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Linda Ohama (Vancouver, BC)

Linda Ohama with her grandson. Courtesy of Linda Ohama.

Time: 10 years ago. The 8-year-old boy Jushi from our film who was affected by the radiation is now 18 years old. The university student who lost her hometown in Iwate ken is now a kindergarten English teacher and about to be married.

My own reflections of my experiences with the Tohoku people is best expressed in their own recent messages. Hearing their own words is what we need to listen to. Through all their hardships and loss and determination, they always share so much love and kindness and thoughtfulness, which to me defines so much about the Tohoku people’s character. I am forever grateful to have so many obaachans, ojiichans, grandchildren, and friends in Tohoku from our time together and will always return to them often.

A letter from a young man who is from the Soma samurai lineage:

“This week, I was finally able to finish my evacuation life. Nine years and six months have passed since the evacuation caused by the Great East Japan Earthquake and the Fukushima Daiichi Nuclear Power Plant accident. The reconstruction of my home has just been completed, and I have resumed my life in my original home, Odaka-ku, Minamisoma (Fukushima).

“We have received a lot of encouragement and help from everyone from immediately after the evacuation life to today. Thank you very much. Thank you so much. When I evacuated, I thought I would either be able to return immediately or not forever.

“Supported by the government, countries around the world, Fukushima Prefecture, Minamisoma City, families, relatives, friends, people in the town, evacuees, restoration workers from all over the country, carpenters in new homes, etc. I’m here.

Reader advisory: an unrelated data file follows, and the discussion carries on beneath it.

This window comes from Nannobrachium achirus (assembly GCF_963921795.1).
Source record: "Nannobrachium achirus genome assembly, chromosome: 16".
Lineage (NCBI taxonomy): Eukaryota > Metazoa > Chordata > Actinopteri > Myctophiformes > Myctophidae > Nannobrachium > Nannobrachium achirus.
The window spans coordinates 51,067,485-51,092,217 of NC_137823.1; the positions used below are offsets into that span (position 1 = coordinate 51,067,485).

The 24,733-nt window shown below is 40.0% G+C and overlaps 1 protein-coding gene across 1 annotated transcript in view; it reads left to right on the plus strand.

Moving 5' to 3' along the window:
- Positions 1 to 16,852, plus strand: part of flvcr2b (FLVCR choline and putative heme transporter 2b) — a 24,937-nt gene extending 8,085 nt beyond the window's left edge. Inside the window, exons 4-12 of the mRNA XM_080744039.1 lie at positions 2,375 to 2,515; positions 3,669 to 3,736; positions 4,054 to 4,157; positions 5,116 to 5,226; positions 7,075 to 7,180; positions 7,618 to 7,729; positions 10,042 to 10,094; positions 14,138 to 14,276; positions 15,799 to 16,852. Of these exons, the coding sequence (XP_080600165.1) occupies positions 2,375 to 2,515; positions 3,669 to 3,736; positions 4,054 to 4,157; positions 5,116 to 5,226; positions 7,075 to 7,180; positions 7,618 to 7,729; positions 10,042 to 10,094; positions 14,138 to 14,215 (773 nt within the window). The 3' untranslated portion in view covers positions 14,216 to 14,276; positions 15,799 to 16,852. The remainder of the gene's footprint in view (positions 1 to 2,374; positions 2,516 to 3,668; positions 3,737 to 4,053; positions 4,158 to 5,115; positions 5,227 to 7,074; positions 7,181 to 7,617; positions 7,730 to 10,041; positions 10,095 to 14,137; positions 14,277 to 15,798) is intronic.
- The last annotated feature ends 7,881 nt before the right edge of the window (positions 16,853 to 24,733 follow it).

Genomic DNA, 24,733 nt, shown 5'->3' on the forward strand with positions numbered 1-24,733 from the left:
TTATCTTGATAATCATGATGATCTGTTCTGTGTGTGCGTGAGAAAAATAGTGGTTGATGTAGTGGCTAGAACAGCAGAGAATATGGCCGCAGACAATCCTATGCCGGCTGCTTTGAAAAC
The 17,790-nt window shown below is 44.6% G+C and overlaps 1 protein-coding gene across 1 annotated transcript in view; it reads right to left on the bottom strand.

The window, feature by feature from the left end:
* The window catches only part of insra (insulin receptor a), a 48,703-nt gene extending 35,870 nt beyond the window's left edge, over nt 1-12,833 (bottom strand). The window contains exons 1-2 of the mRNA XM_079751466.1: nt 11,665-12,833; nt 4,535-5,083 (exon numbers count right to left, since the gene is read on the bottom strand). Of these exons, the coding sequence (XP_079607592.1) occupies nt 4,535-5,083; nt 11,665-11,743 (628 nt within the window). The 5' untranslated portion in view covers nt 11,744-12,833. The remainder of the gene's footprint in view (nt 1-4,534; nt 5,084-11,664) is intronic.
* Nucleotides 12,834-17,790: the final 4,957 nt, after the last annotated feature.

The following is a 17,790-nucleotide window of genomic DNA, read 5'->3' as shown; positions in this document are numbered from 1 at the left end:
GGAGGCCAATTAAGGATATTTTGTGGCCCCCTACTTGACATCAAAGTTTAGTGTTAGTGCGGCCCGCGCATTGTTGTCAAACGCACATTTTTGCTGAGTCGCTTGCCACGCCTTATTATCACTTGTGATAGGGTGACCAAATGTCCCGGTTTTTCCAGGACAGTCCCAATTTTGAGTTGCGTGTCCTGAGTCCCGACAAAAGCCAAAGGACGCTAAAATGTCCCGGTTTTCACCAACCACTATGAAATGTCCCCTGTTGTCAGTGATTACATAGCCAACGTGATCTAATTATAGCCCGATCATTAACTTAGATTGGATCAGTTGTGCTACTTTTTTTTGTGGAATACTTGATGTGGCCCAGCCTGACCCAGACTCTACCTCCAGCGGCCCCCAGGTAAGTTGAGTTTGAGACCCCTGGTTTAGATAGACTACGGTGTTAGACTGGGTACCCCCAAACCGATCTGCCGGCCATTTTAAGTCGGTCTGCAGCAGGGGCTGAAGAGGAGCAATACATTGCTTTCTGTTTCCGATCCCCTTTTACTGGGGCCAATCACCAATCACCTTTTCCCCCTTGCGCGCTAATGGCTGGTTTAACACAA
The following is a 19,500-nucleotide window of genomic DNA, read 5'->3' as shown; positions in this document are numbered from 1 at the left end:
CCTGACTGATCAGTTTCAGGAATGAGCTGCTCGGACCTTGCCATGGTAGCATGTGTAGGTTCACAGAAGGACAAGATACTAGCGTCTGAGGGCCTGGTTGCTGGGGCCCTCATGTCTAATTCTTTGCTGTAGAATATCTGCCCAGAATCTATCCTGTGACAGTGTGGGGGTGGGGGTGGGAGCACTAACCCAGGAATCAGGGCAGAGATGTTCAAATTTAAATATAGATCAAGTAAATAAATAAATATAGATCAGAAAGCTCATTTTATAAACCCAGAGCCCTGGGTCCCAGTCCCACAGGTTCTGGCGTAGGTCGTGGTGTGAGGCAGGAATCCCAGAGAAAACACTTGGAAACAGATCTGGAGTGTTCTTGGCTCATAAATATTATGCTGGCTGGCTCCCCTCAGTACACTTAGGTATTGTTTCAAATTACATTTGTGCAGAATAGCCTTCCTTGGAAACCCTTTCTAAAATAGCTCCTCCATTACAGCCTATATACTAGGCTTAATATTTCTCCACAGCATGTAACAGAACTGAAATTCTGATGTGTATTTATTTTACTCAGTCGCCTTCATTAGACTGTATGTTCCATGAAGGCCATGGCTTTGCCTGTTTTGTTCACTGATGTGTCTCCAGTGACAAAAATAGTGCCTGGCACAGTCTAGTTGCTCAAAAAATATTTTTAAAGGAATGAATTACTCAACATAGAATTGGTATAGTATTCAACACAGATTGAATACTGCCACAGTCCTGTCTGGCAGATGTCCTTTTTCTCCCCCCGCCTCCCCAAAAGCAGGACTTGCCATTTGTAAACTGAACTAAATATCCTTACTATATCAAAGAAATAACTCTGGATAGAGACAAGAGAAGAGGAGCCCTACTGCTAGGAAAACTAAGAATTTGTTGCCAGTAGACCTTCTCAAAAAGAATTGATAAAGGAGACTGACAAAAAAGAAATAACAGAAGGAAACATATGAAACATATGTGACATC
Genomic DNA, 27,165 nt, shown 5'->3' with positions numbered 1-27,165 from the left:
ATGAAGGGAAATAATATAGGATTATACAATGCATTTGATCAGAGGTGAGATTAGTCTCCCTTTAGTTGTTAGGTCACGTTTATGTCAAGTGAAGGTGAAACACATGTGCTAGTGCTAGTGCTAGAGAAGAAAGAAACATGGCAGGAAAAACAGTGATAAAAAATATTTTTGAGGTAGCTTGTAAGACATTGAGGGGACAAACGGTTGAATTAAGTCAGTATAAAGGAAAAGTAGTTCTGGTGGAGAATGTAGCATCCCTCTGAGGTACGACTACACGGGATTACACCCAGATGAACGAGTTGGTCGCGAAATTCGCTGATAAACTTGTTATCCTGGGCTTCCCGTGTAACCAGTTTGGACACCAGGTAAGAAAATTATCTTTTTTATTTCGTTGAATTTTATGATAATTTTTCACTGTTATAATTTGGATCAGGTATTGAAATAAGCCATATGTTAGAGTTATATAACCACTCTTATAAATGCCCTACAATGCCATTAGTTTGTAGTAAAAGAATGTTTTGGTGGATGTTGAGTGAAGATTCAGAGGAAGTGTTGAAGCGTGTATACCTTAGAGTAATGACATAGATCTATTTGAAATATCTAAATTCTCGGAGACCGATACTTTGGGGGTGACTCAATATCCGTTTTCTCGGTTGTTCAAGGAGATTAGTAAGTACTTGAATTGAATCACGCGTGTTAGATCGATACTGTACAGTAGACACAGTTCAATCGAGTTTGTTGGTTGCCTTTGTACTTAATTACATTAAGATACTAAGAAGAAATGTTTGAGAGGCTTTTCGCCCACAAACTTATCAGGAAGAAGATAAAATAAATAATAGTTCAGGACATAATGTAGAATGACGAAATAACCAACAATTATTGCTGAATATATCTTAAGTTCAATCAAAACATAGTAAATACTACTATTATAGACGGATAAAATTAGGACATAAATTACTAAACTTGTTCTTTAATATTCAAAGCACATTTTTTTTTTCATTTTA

“The population is about 30 percent before the earthquake, and I feel some inconvenience in living in Odaka during the reconstruction, where still many dump trucks come and go every day, but I hope to make a new start and contribute to the reconstruction of the town in some way. I will. In the new home, have set up a dedicated space where you can easily gather. You can stay on the second floor as it is, so please feel free to drop by.”

Linda continues: After the recent earthquake on Feb. 13th, I received messages such as this:

“We are all safe, thank you. Some areas lost their lifelines including electricity and water supplies due to last night’s earthquake. The beeping alert sound tells of the coming massive earthquake from TV and iPhones kept ringing for a minute, falling books from the bookshelf, shakes like dizzy, the rumbling sound of the ground reminds me of the day in 2011 over again. We are about to have one decade from that day. This could be a message to us from the people taken by the 2011 disaster to tell us not to be lazy, be aware, be thankful and take action for the safety of everyone and, most of all, remember.”


*Linda’s 3-11 film, ‘Tohoku no Shingetsu’, made with the people of Tohoku, will be screened online by the Canadian Embassy Tokyo during the week prior to March 11, 2021.

 

© 2021 Norm Ibuki

earthquake JPquake2011 kizuna tohoku

About this series

In Japanese, kizuna means strong emotional bonds.

This series shares stories about Nikkei individual and/or community reaction and perspectives on the Great Tohoku Kanto earthquake on March 11, 2011 and the resulting tsunami and other impacts—either about supporting relief efforts or how what has happened has affected them and their feeling of connection to Japan.

If you would like to share your reactions, please see the “Submit an Article” page for general submission guidelines. We welcome submissions in English, Japanese, Spanish, and/or Portuguese, and are seeking diverse stories from around the world.

We hope that these stories bring some comfort to those affected in Japan and around the world, and that this will become like a time capsule of responses and perspectives from our global Nima-kai community for the future.

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There are many organizations and relief funds established around the world providing support for Japan. Follow us on Twitter @discovernikkei for info on Nikkei relief efforts, or check the Events section. If you’re posting a Japan relief fundraising event, please add the tag “JPquake2011” to make it appear on the list of earthquake relief events.